WNCCHS: Western North Carolina Community Health Services, Inc. is a private, non-profit, tax-exempt corporation based in Asheville, North Carolina. WNCCHS is a non-governmental social enterprise providing primary health care to residents of the service area. Its core principles are: Equity, Solidarity, Inclusivity and Responsibility. During the last decade of the 20th century, Buncombe County experienced significant growth. The decade was also marked by explosive growth in health care costs. These trends were accompanied by sustained increases in the number of uninsured persons, placing the local health care safety net under unrelenting strain. This combination of factors made clear our community needed additional financial resources - particularly for preventive and primary health care. WNCCHS is a Federally-Qualified Health Center (FQHC).
Centralina Area Agency on Aging: With the enactment of the Older Americans Act (OAA) in 1965, AAAs were mandated in every state. Centralina AAA is part of Centralina Council of Governments. As one of the 16 Area Agencies on Aging in North Carolina its purpose is to: advocate for improvement in aging programs, resources and long term care facilities; plan and develop long-range plans for Livable Senior-Friendly Communities; develop and administer an area plan that is a comprehensive and coordinated system of service delivery in our area; provide technical assistance to service providers, community agencies and interested others; provide employment for seniors through the Title V Senior Community Service Employment Program; and coordinate, train for, fund and monitor evidence based Title IIID programs for health promotion and disease prevention.
Land of Sky Area Agency on Aging: Land of Sky AAA promotes the highest level of well-being of older adults and their families by partnering with organizations to provide a comprehensive system of opportunities, services, and protective services. The AAA is a leader and catalyst in helping older adults in our four county region lead more independent, vibrant lives. As part of the national network of AAAs established by the OAA, the AAA works to strengthen home and community care for older adults.
NC Division of Aging and Adult Services: The Division of Aging and Adult Services works to promote the independence and enhance the dignity of North Carolina's older adults, persons with disabilities, and their families through a community-based system of opportunities, services, benefits, and protections.
Area Agencies on Aging: Area Agencies on Aging are offices established through the Older Americans Act that facilitate and support programs addressing the needs of older adults in a defined geographic region and support investment in their talents and interests. In North Carolina, the 16 AAAs are located within regional Councils of Government.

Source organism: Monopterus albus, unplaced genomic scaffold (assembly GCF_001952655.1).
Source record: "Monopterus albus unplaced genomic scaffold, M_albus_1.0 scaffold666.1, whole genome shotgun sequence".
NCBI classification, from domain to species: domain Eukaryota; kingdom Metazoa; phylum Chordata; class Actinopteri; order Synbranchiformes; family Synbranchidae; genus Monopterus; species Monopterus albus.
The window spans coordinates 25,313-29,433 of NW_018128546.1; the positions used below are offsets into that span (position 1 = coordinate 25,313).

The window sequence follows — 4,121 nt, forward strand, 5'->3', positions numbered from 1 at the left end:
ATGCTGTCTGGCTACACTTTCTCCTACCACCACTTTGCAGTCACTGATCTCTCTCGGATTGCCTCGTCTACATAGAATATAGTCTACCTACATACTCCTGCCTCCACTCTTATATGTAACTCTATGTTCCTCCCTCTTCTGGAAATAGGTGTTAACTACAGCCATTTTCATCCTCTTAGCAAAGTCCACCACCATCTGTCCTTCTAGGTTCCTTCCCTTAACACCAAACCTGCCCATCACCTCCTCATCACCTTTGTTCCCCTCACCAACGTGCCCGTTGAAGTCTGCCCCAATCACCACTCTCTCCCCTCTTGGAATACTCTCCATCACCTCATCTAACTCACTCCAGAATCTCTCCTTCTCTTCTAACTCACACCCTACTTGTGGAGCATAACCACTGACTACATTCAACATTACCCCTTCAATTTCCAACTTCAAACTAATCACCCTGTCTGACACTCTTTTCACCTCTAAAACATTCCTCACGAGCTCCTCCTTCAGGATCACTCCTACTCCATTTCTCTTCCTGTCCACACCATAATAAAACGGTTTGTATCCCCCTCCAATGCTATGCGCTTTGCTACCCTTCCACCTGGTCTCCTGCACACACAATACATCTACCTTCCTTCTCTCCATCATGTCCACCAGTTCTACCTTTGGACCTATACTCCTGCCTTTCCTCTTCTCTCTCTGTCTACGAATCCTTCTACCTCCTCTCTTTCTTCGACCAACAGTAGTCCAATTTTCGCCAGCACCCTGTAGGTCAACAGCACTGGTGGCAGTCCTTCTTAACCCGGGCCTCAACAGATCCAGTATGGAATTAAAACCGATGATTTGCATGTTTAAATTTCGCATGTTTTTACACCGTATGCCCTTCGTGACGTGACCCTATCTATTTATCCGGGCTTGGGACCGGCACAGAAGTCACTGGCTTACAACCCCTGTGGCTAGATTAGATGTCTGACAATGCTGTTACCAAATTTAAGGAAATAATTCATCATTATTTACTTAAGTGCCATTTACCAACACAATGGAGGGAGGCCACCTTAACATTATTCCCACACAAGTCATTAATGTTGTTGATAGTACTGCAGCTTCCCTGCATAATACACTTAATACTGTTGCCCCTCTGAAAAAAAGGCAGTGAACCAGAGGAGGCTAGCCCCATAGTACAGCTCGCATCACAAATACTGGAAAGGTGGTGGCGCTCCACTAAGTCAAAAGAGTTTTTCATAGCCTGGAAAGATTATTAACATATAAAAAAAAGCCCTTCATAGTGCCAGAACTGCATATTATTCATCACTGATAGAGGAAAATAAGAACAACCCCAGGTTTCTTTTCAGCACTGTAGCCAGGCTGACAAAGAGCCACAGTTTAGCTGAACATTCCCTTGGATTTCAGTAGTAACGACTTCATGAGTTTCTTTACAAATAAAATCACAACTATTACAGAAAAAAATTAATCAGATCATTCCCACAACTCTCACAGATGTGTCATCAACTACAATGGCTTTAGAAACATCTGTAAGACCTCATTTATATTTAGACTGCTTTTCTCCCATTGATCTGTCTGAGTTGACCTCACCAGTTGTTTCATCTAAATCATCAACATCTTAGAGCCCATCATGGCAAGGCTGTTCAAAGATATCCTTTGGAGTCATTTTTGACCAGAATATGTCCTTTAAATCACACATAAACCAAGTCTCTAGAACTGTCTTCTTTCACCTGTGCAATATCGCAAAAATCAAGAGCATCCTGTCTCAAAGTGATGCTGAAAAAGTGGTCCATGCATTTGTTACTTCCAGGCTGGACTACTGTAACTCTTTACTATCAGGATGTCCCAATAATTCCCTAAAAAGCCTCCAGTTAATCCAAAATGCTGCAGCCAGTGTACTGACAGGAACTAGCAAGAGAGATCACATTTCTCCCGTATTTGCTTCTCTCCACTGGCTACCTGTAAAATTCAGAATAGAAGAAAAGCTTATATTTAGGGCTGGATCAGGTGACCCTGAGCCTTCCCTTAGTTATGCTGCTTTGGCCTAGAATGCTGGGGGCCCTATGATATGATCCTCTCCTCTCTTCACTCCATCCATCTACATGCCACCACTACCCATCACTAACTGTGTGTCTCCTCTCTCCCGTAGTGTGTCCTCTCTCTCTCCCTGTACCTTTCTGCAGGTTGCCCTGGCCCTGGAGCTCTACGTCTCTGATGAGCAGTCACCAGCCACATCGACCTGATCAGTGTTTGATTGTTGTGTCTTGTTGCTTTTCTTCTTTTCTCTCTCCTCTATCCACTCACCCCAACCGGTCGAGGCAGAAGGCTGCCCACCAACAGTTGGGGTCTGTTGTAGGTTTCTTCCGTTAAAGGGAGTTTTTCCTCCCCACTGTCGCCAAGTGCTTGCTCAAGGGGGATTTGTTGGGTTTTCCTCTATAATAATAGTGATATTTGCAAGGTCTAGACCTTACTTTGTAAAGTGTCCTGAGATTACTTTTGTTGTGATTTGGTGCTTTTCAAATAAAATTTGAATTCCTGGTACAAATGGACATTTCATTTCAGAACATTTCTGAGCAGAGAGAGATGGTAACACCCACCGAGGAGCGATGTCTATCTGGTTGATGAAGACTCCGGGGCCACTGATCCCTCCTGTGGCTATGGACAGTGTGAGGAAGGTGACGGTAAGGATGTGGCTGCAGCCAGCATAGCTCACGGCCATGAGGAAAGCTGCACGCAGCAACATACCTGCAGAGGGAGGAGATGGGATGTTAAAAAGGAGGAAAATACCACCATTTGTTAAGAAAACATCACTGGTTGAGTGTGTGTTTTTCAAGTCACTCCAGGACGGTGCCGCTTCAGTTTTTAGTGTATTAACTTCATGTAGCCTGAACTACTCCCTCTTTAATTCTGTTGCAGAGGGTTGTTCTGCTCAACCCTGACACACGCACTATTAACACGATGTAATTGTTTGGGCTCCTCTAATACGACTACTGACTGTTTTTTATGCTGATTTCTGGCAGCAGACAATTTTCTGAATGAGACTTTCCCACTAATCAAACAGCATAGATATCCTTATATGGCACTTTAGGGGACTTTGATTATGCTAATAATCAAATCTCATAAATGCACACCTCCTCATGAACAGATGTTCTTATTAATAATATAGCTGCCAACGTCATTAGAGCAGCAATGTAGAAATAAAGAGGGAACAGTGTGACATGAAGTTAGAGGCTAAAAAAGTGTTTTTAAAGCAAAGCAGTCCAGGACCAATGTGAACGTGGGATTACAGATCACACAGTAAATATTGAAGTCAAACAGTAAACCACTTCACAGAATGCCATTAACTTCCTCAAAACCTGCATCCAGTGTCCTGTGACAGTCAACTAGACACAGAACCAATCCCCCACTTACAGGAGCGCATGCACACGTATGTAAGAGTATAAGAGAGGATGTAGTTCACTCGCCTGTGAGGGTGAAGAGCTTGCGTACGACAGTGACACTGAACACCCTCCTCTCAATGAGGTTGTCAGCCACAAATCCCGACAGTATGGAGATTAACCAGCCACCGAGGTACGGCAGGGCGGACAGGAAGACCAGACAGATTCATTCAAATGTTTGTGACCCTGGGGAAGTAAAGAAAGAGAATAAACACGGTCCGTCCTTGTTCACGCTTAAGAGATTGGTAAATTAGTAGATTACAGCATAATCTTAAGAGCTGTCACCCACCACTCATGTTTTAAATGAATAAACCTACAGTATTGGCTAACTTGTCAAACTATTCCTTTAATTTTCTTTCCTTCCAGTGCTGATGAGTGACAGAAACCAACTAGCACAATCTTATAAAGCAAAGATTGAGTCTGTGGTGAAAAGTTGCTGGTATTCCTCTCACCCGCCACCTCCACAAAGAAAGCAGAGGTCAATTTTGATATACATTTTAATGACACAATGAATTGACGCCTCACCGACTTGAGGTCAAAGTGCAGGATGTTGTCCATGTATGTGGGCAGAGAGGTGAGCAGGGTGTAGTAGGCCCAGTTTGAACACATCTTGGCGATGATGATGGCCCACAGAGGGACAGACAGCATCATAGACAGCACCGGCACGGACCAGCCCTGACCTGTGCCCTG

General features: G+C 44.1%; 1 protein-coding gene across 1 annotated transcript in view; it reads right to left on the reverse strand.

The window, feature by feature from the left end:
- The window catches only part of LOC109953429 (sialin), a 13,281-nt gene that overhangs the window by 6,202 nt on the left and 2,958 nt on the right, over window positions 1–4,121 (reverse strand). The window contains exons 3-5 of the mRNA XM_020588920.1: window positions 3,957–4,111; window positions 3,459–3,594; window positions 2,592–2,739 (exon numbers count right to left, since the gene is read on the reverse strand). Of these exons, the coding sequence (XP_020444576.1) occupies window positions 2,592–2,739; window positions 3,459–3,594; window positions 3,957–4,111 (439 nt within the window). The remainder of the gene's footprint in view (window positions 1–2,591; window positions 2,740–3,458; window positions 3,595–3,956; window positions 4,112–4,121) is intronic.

NC Office of Minority Health and Health Disparities: The North Carolina General Assembly established OMHHD (OMH) in 1992 with a vision that all North Carolinians will enjoy good health regardless of race/ethnicity, disability or socioeconomic status. OMH’s mission is to promote and advocate for the elimination of health disparities among all racial and ethnic minorities and other underserved populations in North Carolina. OMH’s major focus areas include: research and data, culture and language, policy and legislation, partnership development and advocacy.
NC Office on Disability and Health: The North Carolina Office on Disability and Health (NCODH) was a partnership effort between the Women's and Children's Health Section of the Division of Public Health and the Frank Porter Graham Child Development Institute. The mission of NCODH was to promote the mhealth and wellness of children, youth, and adults with disabilities in North Carolina and to address health disparities experienced by persons with disabilities across the life span.
Administration for Community Living: All Americans—including people with disabilities and older adults— should be able to live at home with the supports they need, participating in communities that value their contributions. To help meet these needs, the U.S. Department of Health and Human Services (HHS) created a new organization, the Administration for Community Living (ACL). ACL brings together the efforts and achievements of the Administration on Aging, the Administration on Intellectual and Developmental Disabilities, and the HHS Office on Disability to serve as the Federal agency responsible for increasing access to community supports, while focusing attention and resources on the unique needs of older Americans and people with disabilities across the lifespan. ACL is the funder for the CDSME grant program at UNC Asheville.